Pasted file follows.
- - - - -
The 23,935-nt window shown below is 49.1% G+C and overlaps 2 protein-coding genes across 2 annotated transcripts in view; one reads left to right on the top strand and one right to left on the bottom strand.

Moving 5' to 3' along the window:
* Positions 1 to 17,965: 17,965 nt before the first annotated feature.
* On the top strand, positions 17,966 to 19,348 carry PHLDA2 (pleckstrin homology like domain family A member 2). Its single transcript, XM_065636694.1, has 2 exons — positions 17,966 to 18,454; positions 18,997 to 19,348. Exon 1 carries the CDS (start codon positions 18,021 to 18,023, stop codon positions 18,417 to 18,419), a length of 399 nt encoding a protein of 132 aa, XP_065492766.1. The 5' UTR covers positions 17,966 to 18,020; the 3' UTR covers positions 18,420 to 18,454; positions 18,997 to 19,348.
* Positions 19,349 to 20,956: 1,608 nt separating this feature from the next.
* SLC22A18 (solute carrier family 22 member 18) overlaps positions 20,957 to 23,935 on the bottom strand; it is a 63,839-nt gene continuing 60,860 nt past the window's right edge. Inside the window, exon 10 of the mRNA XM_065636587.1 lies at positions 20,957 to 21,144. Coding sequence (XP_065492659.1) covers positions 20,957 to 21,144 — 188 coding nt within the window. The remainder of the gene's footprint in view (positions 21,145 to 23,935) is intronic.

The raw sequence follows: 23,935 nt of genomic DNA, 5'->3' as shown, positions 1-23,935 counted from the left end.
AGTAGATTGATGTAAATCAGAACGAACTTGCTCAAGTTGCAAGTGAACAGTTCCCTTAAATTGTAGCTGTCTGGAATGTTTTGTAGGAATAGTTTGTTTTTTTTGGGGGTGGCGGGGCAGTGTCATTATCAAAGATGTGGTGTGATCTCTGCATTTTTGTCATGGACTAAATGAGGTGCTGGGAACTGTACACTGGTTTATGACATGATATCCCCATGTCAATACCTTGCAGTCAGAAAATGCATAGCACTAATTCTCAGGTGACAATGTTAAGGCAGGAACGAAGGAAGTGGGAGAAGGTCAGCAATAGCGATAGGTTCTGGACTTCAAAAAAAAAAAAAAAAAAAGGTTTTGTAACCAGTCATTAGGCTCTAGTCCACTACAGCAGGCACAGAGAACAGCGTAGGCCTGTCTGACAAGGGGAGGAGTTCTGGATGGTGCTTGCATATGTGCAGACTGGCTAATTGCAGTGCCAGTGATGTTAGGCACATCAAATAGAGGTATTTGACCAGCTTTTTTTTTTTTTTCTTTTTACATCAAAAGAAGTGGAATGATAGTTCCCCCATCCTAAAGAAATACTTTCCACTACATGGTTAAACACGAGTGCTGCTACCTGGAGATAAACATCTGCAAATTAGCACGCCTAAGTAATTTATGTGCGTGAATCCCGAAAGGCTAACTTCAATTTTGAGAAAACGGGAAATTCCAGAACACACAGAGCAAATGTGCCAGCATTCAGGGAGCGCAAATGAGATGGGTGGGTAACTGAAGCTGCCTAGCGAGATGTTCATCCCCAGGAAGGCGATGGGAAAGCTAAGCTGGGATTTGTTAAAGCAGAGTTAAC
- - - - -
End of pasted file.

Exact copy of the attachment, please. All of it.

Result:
The 23,935-nt window shown below is 49.1% G+C and overlaps 2 protein-coding genes across 2 annotated transcripts in view; one reads left to right on the top strand and one right to left on the bottom strand.

Moving 5' to 3' along the window:
* Positions 1 to 17,965: 17,965 nt before the first annotated feature.
* On the top strand, positions 17,966 to 19,348 carry PHLDA2 (pleckstrin homology like domain family A member 2). Its single transcript, XM_065636694.1, has 2 exons — positions 17,966 to 18,454; positions 18,997 to 19,348. Exon 1 carries the CDS (start codon positions 18,021 to 18,023, stop codon positions 18,417 to 18,419), a length of 399 nt encoding a protein of 132 aa, XP_065492766.1. The 5' UTR covers positions 17,966 to 18,020; the 3' UTR covers positions 18,420 to 18,454; positions 18,997 to 19,348.
* Positions 19,349 to 20,956: 1,608 nt separating this feature from the next.
* SLC22A18 (solute carrier family 22 member 18) overlaps positions 20,957 to 23,935 on the bottom strand; it is a 63,839-nt gene continuing 60,860 nt past the window's right edge. Inside the window, exon 10 of the mRNA XM_065636587.1 lies at positions 20,957 to 21,144. Coding sequence (XP_065492659.1) covers positions 20,957 to 21,144 — 188 coding nt within the window. The remainder of the gene's footprint in view (positions 21,145 to 23,935) is intronic.

The raw sequence follows: 23,935 nt of genomic DNA, 5'->3' as shown, positions 1-23,935 counted from the left end.
AGTAGATTGATGTAAATCAGAACGAACTTGCTCAAGTTGCAAGTGAACAGTTCCCTTAAATTGTAGCTGTCTGGAATGTTTTGTAGGAATAGTTTGTTTTTTTTGGGGGTGGCGGGGCAGTGTCATTATCAAAGATGTGGTGTGATCTCTGCATTTTTGTCATGGACTAAATGAGGTGCTGGGAACTGTACACTGGTTTATGACATGATATCCCCATGTCAATACCTTGCAGTCAGAAAATGCATAGCACTAATTCTCAGGTGACAATGTTAAGGCAGGAACGAAGGAAGTGGGAGAAGGTCAGCAATAGCGATAGGTTCTGGACTTCAAAAAAAAAAAAAAAAAAAGGTTTTGTAACCAGTCATTAGGCTCTAGTCCACTACAGCAGGCACAGAGAACAGCGTAGGCCTGTCTGACAAGGGGAGGAGTTCTGGATGGTGCTTGCATATGTGCAGACTGGCTAATTGCAGTGCCAGTGATGTTAGGCACATCAAATAGAGGTATTTGACCAGCTTTTTTTTTTTTTTCTTTTTACATCAAAAGAAGTGGAATGATAGTTCCCCCATCCTAAAGAAATACTTTCCACTACATGGTTAAACACGAGTGCTGCTACCTGGAGATAAACATCTGCAAATTAGCACGCCTAAGTAATTTATGTGCGTGAATCCCGAAAGGCTAACTTCAATTTTGAGAAAACGGGAAATTCCAGAACACACAGAGCAAATGTGCCAGCATTCAGGGAGCGCAAATGAGATGGGTGGGTAACTGAAGCTGCCTAGCGAGATGTTCATCCCCAGGAAGGCGATGGGAAAGCTAAGCTGGGATTTGTTAAAGCAGAGTTAAC